In 1865, the famous Italian actress Adelaide Ristori staged in Athens Ernest Legouve’s Medea, Paolo Giacometti’s Giuditta, Jean Racine’s Phedre, and Vittorio Alfieri’s Mirra. These performances gave the opportunity to Greek actors to adhere to the virtuoso style of acting by attending Ristori’s performances, who was one of the most influential virtuoso actresses in the 19th century.70 The first ancient tragedy after the liberation from the Ottomans was staged in Athens in 1867, as part of the royal wedding festivities in King George I’s and Olga Constantinovna’s of Russia wedding, and it was Sophocles’ Antigone following Ludwig Tieck’s adaptation staged in Potsdam in 1841 with Felix Mendelssohn-Bartholdy’s music.71 In April of 1894, the theatrical genre revue that combined comical sketches, lyrics, and dance and had been very popular in Europe was ←31 | 32→staged for the first time in Athens by the Italian theatrical company Gonsalez. The company was invited with the aim to refresh the Greek theatrical repertoire and staged the Spanish revue La Gran Via by Federico Chueca and Joaquin Valverde, a play that had already received great success in Spain and abroad. Actually the performance was a mixture of comic fantasy, social comments, as well as political satire and was accompanied by music, dance, and songs. The performance of revue was so successful that afterwards many Greek theatrical companies started interpreting parts of it during their performances. That same year, the Greek theatrical company Proodos directed by the actor Dimitrios Kotopoulis staged the first Greek revue with the title Some of All written by Michail Lampros based on La Gran Via’s model. During that year, the theatrical company Menander directed by Dionysios and Spyridon Tavoularis staged the revue Hypaethral Athens by Ilias Kapetanakis and Nikolaos Laskaris.72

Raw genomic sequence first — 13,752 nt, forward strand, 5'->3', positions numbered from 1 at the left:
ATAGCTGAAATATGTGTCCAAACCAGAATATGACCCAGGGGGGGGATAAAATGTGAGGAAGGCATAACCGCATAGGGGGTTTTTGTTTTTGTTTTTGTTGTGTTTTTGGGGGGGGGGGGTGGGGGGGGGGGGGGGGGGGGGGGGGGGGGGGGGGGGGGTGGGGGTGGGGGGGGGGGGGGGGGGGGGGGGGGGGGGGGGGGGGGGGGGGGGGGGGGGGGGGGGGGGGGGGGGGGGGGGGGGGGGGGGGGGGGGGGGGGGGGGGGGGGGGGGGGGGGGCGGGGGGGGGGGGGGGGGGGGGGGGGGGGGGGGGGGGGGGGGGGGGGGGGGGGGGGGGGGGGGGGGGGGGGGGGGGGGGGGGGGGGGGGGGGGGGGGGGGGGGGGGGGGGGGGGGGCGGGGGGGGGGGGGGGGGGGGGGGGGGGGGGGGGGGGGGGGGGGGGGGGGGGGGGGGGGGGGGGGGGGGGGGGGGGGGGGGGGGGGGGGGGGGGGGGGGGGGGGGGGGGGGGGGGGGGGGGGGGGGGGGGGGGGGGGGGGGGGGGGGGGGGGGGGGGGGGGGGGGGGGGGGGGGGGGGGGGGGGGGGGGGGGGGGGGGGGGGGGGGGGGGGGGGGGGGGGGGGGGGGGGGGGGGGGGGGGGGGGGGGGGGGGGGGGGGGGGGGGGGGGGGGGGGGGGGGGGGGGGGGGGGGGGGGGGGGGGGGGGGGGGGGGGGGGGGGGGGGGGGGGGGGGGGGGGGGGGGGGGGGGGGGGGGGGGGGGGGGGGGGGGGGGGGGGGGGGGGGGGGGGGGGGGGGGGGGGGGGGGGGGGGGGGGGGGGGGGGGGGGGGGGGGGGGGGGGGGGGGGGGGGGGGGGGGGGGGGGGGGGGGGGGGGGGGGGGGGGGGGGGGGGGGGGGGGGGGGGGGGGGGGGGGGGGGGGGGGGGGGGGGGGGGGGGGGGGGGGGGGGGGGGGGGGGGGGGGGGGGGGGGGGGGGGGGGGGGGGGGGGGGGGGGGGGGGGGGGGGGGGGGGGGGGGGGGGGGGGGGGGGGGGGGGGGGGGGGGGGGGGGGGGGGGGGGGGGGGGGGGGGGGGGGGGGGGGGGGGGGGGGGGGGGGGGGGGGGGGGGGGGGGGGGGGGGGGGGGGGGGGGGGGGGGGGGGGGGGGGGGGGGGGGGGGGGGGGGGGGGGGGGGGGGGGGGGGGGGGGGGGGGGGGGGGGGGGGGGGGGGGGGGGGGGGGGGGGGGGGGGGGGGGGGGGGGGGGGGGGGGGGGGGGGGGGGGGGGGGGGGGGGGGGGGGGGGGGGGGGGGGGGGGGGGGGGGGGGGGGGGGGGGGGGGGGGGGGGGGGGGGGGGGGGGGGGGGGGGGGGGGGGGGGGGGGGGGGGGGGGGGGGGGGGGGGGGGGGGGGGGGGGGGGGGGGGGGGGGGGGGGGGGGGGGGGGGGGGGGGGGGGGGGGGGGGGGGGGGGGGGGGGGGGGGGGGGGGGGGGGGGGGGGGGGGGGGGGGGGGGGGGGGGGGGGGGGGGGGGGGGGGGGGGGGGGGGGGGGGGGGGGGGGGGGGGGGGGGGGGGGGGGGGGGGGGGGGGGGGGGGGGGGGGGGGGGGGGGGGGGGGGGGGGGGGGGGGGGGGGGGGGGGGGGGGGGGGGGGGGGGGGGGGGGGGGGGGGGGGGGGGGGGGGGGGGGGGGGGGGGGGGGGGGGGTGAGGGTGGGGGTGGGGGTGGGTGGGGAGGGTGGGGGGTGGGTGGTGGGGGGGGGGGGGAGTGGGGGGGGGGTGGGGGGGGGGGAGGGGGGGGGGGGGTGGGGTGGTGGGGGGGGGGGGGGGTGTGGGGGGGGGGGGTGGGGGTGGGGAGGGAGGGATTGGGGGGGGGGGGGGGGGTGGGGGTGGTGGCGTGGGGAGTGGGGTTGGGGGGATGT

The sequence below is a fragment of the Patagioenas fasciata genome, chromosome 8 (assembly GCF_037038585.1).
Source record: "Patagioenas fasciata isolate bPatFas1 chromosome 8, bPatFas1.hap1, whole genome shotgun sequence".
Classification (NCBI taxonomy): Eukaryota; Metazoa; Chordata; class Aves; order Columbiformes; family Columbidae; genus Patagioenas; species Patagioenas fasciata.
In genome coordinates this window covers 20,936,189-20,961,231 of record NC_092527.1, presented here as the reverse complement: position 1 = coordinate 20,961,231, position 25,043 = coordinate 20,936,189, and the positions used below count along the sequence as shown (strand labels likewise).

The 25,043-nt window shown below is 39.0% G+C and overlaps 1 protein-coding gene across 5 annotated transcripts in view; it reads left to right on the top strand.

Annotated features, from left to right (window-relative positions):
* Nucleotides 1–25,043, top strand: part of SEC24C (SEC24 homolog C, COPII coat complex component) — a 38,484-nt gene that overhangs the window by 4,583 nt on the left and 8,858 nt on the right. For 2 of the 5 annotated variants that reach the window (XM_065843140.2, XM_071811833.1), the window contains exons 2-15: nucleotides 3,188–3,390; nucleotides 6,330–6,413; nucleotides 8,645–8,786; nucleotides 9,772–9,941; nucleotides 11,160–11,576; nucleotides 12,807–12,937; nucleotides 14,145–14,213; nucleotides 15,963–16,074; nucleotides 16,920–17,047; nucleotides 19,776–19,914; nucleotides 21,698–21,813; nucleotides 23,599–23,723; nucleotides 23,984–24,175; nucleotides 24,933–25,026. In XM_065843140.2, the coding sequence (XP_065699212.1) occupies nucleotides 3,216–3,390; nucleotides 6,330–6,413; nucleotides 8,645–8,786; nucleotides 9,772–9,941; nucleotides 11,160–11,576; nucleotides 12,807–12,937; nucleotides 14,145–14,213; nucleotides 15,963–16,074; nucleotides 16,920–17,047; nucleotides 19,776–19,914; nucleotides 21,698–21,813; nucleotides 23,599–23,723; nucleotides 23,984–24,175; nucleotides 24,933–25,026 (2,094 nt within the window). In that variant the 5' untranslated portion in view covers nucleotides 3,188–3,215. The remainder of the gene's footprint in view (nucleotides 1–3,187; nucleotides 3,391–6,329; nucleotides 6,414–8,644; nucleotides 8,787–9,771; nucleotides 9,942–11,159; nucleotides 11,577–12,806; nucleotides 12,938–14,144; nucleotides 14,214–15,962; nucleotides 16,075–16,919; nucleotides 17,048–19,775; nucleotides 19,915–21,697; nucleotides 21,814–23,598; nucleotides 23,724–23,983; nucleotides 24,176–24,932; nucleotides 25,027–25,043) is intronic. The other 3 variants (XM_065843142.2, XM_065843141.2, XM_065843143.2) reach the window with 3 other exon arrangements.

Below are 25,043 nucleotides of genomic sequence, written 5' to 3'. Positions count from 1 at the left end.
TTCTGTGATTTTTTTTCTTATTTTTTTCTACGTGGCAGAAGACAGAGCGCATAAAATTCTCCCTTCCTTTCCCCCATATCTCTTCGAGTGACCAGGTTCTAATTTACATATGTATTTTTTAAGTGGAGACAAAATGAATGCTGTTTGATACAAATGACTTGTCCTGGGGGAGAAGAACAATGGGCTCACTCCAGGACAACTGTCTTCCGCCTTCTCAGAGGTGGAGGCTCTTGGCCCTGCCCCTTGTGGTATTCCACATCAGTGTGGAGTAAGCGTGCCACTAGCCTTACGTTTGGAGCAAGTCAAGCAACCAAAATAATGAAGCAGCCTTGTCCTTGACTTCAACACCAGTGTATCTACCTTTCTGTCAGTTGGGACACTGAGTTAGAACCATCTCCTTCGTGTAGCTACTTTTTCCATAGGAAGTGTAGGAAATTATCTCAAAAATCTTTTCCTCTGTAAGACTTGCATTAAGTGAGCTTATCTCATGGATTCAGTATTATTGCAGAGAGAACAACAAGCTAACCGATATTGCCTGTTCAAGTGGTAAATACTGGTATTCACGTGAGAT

Details

Pages
312
ISBN (PDF)
9783631784440
ISBN (ePUB)
9783631784457
ISBN (MOBI)
9783631784464
ISBN (Softcover)
9783631771815
Language
English
Publication date
2019 (April)
Tags
Modernity Germanism networks direction history national theater cultural transfers
Published
Berlin, Bern, Bruxelles, New York, Oxford, Warszawa, Wien, 2019. 312 pp., 8 fig. b/w

Biographical notes

Michalis Georgiou (Author)

Michalis Georgiou studied Theatrology at the National and Kapodistrian University of Athens. He received his PhD from the Institute of Theater Studies at the Freie Universität Berlin with scholarships awarded by the State Scholarships Foundation in Greece and the InterArt Studies, Freie Universität Berlin.

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Title: The Reception of German Theater in Greece